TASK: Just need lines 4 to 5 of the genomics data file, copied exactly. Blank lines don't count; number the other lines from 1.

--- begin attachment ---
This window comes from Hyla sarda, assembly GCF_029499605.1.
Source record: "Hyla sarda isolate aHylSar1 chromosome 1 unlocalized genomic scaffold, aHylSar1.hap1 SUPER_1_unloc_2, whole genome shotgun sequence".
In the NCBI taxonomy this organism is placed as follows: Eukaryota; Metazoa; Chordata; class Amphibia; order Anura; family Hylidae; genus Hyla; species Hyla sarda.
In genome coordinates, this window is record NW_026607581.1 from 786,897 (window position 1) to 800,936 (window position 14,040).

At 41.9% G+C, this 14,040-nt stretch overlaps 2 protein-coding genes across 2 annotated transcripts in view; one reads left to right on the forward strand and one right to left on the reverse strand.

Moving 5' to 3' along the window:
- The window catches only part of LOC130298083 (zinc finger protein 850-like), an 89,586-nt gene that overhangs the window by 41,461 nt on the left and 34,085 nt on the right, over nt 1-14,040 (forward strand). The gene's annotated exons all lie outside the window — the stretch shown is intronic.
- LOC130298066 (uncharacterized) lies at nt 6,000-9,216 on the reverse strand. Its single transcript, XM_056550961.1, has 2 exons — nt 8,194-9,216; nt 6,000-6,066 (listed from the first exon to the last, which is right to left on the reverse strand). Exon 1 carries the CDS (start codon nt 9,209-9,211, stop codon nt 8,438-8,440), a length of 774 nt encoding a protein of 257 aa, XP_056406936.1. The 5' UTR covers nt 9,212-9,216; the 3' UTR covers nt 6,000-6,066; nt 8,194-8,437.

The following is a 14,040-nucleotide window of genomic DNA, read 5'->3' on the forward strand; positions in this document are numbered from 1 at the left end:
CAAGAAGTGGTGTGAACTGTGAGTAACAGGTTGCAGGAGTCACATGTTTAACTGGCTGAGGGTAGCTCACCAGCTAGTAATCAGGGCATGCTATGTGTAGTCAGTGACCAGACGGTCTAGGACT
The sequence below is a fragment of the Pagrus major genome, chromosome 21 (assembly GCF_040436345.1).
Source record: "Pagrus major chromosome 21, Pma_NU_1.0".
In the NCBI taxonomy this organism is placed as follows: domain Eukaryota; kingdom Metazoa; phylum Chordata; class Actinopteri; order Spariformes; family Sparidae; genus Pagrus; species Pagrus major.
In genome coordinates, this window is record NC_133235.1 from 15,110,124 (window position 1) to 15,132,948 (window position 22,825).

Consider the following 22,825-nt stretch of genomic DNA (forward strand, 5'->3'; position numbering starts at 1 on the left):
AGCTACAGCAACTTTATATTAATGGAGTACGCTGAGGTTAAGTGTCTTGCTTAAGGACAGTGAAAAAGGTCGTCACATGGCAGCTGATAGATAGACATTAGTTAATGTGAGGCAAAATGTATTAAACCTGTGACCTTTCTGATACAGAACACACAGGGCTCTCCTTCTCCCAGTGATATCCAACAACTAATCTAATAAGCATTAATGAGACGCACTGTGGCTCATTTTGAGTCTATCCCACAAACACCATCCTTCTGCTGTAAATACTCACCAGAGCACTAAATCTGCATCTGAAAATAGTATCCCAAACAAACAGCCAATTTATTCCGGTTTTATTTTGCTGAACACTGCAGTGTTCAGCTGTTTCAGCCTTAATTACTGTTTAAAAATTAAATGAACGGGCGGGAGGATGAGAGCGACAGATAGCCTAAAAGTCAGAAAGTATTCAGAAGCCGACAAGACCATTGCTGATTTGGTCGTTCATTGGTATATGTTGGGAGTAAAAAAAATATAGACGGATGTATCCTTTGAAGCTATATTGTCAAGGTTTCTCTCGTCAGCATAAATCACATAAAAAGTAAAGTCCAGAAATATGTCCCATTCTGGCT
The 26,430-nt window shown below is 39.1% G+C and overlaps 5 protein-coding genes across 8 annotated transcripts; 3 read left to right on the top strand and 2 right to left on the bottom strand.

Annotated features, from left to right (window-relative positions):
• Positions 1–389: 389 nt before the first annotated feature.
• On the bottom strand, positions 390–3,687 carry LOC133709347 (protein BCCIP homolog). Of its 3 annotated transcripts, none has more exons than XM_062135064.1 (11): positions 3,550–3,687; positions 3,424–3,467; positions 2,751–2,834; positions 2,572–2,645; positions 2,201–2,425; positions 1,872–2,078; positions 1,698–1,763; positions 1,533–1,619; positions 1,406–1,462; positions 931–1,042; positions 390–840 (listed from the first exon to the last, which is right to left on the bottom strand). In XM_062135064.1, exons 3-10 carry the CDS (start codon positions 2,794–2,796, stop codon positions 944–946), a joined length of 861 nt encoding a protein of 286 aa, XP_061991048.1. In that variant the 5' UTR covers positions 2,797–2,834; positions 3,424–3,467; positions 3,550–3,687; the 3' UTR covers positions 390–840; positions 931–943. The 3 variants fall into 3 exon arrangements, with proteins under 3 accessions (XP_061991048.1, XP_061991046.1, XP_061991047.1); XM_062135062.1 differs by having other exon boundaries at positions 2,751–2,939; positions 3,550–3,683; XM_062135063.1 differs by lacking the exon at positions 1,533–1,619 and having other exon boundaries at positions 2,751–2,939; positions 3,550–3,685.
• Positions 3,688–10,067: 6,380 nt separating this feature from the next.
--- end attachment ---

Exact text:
In genome coordinates, this window is record NW_026607581.1 from 786,897 (window position 1) to 800,936 (window position 14,040).

At 41.9% G+C, this 14,040-nt stretch overlaps 2 protein-coding genes across 2 annotated transcripts in view; one reads left to right on the forward strand and one right to left on the reverse strand.